April 1st, 2007
Posted By:
Categories: Religion

PregnantI’ll start off saying that I don’t know the answer to the question asked in the subject: I don’t know the many and most likely complex reasons that Christian girls end up pregnant. I do know that I was a Christian girl, raised in a Christian home. At age twenty-one, I found myself not only at odds with the parents from that Christian home but pregnant to boot. Again, I don’t necessarily have the specific answers for how that pregnancy relates to my faith but I have some ideas. Maybe they fit others’ experiences. Maybe not.

I had a lot of anger at my parents. I found out at thirteen, after I had been told that abstinence until marriage was the only way to be a “good Christian,” that my Mom was pregnant with me when she married my Dad. I felt lied to and deceived. I then felt that they were just lying to me to get me to do what they wanted. I knew what the Bible said about pre-marital sex but it didn’t change the fact that I felt that my parents were lying.

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Furthermore, growing up going to youth group, I was surrounded by other teens. The thing about teens is that they have sex. They do. Even kids who go to youth group have sex. As I struggled to make sense of why my parents had, in essence, lied to me by not being honest, my Christian friends were experimenting with sex. I felt alone. I refused to talk to my parents about anything related to sex; I didn’t ask questions about birth control, I didn’t ask questions about my bodily functions. And I didn’t have friends to ask about my blossoming sexuality because, even though I didn’t understand reasons why, I was still quite a prude. They thought I was inexperienced and made fun of me when I attempted to ask a question.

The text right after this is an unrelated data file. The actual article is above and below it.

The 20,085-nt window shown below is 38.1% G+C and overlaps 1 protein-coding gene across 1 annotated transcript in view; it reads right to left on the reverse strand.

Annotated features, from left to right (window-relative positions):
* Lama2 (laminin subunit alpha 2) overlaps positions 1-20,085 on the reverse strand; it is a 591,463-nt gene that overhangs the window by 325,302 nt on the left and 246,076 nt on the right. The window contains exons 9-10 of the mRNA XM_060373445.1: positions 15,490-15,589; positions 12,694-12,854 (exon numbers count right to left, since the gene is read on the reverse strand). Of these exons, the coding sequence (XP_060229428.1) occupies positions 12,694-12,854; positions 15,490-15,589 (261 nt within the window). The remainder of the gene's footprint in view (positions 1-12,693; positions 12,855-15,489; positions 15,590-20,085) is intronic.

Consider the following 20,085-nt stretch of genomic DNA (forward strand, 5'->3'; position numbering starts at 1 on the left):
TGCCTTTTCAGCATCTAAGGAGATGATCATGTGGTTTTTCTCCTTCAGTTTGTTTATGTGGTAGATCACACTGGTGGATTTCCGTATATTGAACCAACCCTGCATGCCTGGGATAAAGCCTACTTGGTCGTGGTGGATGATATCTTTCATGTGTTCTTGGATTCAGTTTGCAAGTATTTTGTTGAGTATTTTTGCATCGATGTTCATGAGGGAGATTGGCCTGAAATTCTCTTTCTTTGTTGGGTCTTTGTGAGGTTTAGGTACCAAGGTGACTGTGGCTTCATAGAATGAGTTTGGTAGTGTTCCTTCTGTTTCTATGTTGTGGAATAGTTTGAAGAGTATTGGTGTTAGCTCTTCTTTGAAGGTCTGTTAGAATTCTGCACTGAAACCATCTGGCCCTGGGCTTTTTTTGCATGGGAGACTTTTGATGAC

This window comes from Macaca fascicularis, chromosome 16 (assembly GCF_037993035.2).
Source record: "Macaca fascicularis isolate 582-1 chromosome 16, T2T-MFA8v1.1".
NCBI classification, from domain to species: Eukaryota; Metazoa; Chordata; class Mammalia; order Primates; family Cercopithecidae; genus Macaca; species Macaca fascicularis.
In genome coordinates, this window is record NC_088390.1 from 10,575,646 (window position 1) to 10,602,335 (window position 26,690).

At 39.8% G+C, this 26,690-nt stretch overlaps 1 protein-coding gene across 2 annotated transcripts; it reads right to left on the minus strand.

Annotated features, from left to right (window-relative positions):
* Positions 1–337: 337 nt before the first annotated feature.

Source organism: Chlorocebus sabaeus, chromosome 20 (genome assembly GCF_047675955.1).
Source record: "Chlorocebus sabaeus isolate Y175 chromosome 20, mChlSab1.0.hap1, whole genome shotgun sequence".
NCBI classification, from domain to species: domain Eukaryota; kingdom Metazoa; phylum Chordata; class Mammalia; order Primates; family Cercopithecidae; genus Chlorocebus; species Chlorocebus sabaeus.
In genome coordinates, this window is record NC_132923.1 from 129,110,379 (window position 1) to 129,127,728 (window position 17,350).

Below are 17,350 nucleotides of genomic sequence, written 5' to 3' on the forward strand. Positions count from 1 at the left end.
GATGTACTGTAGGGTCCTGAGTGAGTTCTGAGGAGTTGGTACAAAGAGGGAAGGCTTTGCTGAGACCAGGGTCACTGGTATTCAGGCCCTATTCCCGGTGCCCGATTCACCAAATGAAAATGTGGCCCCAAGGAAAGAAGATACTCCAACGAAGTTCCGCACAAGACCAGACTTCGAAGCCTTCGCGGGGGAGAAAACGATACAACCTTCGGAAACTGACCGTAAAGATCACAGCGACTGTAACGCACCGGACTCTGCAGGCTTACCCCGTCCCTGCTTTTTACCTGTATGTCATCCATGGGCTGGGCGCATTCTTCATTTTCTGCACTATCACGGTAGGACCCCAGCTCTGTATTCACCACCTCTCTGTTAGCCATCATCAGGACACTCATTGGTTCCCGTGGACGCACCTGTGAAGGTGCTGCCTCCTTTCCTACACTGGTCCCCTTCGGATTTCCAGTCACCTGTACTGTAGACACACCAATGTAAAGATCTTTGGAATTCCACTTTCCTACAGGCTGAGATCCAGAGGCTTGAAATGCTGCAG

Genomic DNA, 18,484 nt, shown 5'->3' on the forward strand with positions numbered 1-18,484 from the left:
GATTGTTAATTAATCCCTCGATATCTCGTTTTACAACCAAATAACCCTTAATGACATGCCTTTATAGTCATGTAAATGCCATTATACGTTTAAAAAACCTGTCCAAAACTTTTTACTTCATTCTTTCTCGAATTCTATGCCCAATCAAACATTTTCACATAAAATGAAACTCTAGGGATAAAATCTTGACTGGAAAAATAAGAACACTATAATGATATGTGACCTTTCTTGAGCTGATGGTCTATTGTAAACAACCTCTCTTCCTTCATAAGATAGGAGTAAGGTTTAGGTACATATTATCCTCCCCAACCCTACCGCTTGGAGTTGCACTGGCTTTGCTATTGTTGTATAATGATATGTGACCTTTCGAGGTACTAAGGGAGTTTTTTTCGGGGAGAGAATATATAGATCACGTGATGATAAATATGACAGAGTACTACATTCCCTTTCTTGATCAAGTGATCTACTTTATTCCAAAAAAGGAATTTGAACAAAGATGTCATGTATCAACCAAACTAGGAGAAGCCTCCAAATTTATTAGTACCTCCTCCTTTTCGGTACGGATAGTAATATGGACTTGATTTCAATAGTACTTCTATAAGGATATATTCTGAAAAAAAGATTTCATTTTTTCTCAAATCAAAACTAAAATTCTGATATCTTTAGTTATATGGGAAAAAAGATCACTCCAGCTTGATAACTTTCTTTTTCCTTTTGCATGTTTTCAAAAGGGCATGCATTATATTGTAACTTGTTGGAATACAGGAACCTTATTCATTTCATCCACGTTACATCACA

Come college, I was still questioning all of those topics. As I said before, September 11th also caused me to question my entire faith, not just in relation to sexuality. Of course, as I had refused to ask my parents any question about my bodily functions in relation to reproductive organs, when I became sexually active, I had no idea what my fertile signs were or how to tell such things. I didn’t know that cervical mucous follows, on a healthy cycle, the same kind of pattern every month. As I continued to question my faith, I found myself pregnant.

No one is to blame other than myself and the Munchkin’s biological father. We made the choice to have sex, obviously. But these mentioned things, in relation to my faith, are why I found myself lacking the knowledge and understanding of certain things. Talks with other birth mothers have yielded similar findings (and different ones). Some completely turned from the faith that was forced down their throat as a small child and teenager. Some weren’t taught anything about sexuality as well.

How do I plan on raising Nicholas differently in relation to sex and faith? (And any other kids?) Even though we will be telling Nicholas that waiting until marriage would not only be great for his relationship with God but admirable for the woman he eventually takes as his wife. As Josh and I both were sexually active before marriage, both raised in Christian homes with strong faith, we know that’s not enough. Our children will also be raised in a supportive and open home. Sexual education will be discussed. Fertility will be discussed, both for women and men, in relation to pregnancy. I can pray that my children won’t make my same mistakes but I can also equip them with the proper information.